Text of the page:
Authors: Christian Baier/Andreas Knoth
Instructors: Julia Eder
In this project management module you will get to know the most important tools and methods in project management. The module is divided into three main sections: Introduction to Project Management, Project Leadership and Communication and Scope Management, Scheduling and Budgeting.
In the introduction you will get to know your first hands-on tool in project management. It is the logical framework matrix with which you can concretize your initial project idea into a first concept. In this section you will as well start to understand which impact diversity can have on a project and how to address it as a project manager. Moreover, you will learn what a project charter/project application/business case is.
A self-management unit will introduce the Project Leadership and Communication section. It will address topics like self-motivation and setting priorities. The following unit will teach you how to analyse your stakeholders. In this part you will also get to know different leadership theories and you will learn to distinguish between authority, responsibility and accountability.
In Scope Management, Scheduling and Budgeting you will be introduced into three essential project management tools. With a work breakdown structure you can breakdown your work into feasible packages of activities. With a network diagram you can show dependencies between those activities. And with a gantt chart you can illustrate those activities on a timeline. In the last two units you will get first insights into cost estimation, budgeting and risk management.
- To give an overview of the theoretical framework and phase-model of project management
- To become familiar with and learn how to use selected project management tools
- To apply framework and tools in team-based project work
- Project life cycle, organisational structure, organisational behavior
- Improvement of conversation and negotiation skills, knowledge in conflict management and co-operation for successful team work
- Tools for goal setting, planning, controlling and evaluation and their application within exercises and case scenarios
- Planning and implementing self-selected net based projects in an East European context in teams of 4 to 5 participants, utilising the skills and methods learnt
Tests, exercises and participation in online discussions within each unit will count for the final grade as well as the achievements of the group project and the final paper.
Example task from the Project Management Module
Case Study Exercise: Dab i Sosna Woodworking Company (individual & group work; adapted from: Max Wideman, http://maxwideman.com/papers/index.htm)
The „Dab i Sosna“-Case study is a comprehensive project management case. Most incidents described in this case study are typical of practice situations. They may not happen all on the same project, but this case shows how starting a project without understanding project management and its processes can lead even to dangerous situations for organizations.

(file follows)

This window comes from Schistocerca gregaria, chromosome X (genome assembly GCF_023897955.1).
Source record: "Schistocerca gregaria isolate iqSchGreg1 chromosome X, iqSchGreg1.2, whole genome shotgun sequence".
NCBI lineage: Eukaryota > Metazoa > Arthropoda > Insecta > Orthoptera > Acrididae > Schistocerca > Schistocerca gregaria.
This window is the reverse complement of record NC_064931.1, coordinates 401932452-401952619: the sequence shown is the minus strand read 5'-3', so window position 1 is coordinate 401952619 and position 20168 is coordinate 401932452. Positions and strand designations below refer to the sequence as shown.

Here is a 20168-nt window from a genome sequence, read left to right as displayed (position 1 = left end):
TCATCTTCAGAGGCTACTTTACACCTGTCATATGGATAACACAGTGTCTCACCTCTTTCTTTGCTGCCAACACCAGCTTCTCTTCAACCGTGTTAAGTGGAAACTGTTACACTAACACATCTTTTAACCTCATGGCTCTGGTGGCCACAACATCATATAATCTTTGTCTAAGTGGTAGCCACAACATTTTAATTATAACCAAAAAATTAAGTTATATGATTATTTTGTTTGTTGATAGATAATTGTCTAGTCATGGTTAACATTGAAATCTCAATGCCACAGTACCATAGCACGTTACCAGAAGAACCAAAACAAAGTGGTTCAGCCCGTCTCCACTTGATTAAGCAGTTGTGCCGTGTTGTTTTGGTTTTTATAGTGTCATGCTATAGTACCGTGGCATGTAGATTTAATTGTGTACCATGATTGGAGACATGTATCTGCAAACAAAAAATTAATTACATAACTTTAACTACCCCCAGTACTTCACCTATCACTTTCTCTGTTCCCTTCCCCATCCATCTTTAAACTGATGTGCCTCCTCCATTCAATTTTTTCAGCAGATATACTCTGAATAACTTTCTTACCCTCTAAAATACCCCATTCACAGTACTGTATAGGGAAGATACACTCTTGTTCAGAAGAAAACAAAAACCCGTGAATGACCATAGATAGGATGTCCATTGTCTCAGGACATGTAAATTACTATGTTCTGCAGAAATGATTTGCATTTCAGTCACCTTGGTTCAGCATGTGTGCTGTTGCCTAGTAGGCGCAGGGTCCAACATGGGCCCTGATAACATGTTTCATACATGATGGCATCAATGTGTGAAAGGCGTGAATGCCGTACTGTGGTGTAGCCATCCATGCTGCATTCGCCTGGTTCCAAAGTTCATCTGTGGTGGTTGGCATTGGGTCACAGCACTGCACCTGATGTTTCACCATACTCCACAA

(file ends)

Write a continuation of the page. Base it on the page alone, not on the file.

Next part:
What is a project?
"In a truly minimalist definition, the Project Management Institute defines a project as „A temporary endeavour undertaken to create a unique product or service“ (PMBOK Guide, 2000 Edition). Although a commonly agreed upon standard definition is not yet within reach, most authors define a project more narrowly than that. Kerzner (2001) for example, defines a project as any series of activities and tasks that:
- have a specific objective to be completed within certain specificationshave defined start and end dateshave funding limits (if applicable)consume human and non-human resources (i.e. money, people, equipment)
- are multifunctional (i.e. cut across several functional lines)
In many definitions further defining features of projects are complexity, uniqueness and unfamiliarity, which effect a close association of projects with uncertainty and risk.
What is NOT a project?
With the rise of project driven business strategies in the last decade, the term “project” has proliferated far beyond the definitional boundaries specified above. While this development certainly does not hurt the project management profession and the associated authors, trainers and application developers riding high on the “project boom”, it is vital to prevent blurring of the object at hand in order to establish clear indicational guidelines for certain project management tools. Three of the most frequent misuses of the project-concept are relating to organizations, programs, and operational routines.
- Organizations are not projects: Contrary to the common practice of referring to small enterprises and NGOs as “projects”; organizations are not projects unless they are specifically designed for temporary existence. It is also important to distinguish projects from project driven organizations, which represent a lasting shell for otherwise shifting and temporary activities.
- Programs are not projects: Programs are more extensive in scope and timeframe than projects. While the border between projects and programs can be fluid, a program may be defined as a set of projects with a common strategic goal. In an organizational context a program is the long-term framework in which a number of projects are managed (such as a specific funding or R&D program)
- Operational routines are not projects: With frequent repetition of a specific sequence of activities, the uncertainty and uniqueness of the process falls away. In becoming an operational routine, such a sequence ceases to be a project."
Andreas Knoth: What is a project? © East European Studies Online; 2010.
project_management Project Management